But none of the mud-slinging could compare with the real-time Whitney gossip that was circulating. One the 1999 tour of America she embarked upon to promote both My Love Is Your Love and her then-forthcoming Greatest Hits, she gained a reputation for rash, last-minute cancellations. Pulling out of five of 24 scheduled dates - some as little as 15 minutes beforehand - Houston told out-of-pocket organisers she'd developed 'sudden laryngitis' or that the East Coast air had caused her 'bronchioles to shut down'. But the damage she was doing to her fanbase or the concert promoters she'd started to annoy was small fry compared to the damning news that on January 11 this year, Whitney had been caught with 15.2 grams (about half an ounce) of cannabis in her hand luggage as she tried to leave Kona Keahole International Airport in Hawaii. Rather conveniently, she managed to dump the offending weed and board her flight anyway, customs men appearing curiously pliant. 'Our job is to keep weapons off the plane, not hassle people about a little bit of pot,' said a security officer at the airport.

No matter: the damage was done. Immediately, the stories the gossip rags had spent the last eight years peddling resurfaced. Their line was simple: If Whitney Houston smokes pot, isn't it possible that she's been behaving badly in a whole host of delicious other ways?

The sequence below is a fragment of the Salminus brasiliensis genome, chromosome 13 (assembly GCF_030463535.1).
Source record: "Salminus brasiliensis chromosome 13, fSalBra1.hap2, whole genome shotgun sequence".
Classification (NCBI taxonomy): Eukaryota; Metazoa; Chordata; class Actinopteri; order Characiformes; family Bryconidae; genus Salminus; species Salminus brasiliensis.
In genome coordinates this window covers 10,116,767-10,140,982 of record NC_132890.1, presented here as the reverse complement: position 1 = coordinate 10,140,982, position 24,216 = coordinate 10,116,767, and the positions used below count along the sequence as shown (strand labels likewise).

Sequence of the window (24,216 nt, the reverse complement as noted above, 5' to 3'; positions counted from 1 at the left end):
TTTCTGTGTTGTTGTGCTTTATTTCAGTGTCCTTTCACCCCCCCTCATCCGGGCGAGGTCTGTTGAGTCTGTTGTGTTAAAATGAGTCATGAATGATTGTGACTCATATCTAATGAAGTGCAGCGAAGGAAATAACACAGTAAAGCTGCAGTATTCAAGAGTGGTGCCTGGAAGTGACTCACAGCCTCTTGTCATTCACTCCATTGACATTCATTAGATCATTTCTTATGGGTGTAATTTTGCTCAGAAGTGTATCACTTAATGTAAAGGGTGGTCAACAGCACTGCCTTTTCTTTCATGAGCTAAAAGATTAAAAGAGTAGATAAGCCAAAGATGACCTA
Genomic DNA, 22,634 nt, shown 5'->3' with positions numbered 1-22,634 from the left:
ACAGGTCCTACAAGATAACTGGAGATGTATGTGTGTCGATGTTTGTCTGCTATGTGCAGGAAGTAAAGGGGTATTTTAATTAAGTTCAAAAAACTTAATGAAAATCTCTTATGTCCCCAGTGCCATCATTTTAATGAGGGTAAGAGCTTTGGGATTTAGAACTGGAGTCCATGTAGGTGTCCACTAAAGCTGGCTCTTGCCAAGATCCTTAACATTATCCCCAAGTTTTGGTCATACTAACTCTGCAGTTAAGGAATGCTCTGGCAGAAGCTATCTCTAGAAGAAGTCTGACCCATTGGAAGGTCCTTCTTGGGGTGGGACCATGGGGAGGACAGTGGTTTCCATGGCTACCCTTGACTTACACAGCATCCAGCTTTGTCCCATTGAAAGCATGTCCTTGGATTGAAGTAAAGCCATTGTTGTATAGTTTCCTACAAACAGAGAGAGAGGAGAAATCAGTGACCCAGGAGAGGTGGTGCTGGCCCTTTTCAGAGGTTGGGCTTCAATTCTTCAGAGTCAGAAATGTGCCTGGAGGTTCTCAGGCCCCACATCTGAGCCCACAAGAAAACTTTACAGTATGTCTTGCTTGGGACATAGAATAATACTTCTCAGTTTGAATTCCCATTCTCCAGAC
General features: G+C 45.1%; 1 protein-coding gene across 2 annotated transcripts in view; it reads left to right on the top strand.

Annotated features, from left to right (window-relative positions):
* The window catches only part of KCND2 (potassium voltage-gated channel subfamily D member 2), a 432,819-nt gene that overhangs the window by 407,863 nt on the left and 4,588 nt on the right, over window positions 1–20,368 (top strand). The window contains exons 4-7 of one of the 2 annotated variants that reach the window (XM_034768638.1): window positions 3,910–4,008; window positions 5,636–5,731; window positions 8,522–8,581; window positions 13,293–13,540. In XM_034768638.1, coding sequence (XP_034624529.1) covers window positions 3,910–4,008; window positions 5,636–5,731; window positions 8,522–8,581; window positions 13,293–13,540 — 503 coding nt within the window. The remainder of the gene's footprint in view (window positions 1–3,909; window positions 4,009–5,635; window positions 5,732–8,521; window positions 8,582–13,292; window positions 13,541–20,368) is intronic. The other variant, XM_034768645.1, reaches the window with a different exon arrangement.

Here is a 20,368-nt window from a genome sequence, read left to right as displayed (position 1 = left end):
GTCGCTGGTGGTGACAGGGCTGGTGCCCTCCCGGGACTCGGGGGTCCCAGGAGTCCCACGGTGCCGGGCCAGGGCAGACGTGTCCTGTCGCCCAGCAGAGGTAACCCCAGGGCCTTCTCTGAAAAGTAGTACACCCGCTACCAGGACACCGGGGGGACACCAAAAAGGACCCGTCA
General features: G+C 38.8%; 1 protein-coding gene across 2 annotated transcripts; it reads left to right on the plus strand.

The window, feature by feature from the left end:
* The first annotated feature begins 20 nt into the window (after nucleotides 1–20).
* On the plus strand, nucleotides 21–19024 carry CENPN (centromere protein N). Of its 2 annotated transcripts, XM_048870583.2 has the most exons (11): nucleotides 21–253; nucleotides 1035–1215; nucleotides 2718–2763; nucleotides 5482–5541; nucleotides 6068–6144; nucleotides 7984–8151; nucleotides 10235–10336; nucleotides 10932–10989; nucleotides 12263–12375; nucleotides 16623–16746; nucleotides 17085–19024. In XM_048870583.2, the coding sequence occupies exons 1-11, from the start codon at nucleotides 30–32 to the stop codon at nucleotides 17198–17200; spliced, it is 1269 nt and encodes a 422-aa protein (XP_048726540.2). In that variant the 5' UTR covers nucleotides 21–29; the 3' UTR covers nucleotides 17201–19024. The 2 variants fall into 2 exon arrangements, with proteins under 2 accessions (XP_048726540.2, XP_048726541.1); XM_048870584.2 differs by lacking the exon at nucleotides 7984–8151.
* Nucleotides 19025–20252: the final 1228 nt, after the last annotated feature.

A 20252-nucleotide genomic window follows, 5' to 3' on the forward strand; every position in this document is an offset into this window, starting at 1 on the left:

This year's 72nd Academy Awards offered Whitney a chance to redeem herself. Burt Bacharach, a family friend since he discovered and signed Dionne Warwick, had been appointed musical director for the Oscars ceremony on March 26. He asked Houston to sing. Here was the chance she needed to endear herself to the American public the way she had when she sang 'The Star Spangled Banner' at the Superbowl during the Gulf War in January 1991. Following a high-profile no-show on March 6 at the Rock And Roll Hall Of Fame induction ceremony in New York - at which she was to serenade her mentor Clive Davis, one of the event's honorees - the pressure proved too much. Scheduled to perform in a medley alongside Garth Brooks, Ray Charles, Isaac Hayes, Queen Latifah and Dionne Warwick, Whitney turned up to the Oscars rehearsal 48 hours before the ceremony and fluffed the lyrics to 'Over The Rainbow'. Or, as one eye-witness put it: 'She just kind of moved her lips a bit.' Said another: 'She missed her cue entirely.' At the eleventh hour, Bacharach had no option but to remove her from the musical line-up and replace her with Faith Hill. While the official line from Oscars organisers was that 'her throat was in trouble', Bacharach's own comment, reported in People magazine, was: 'Whitney's chronic condition is very sad.'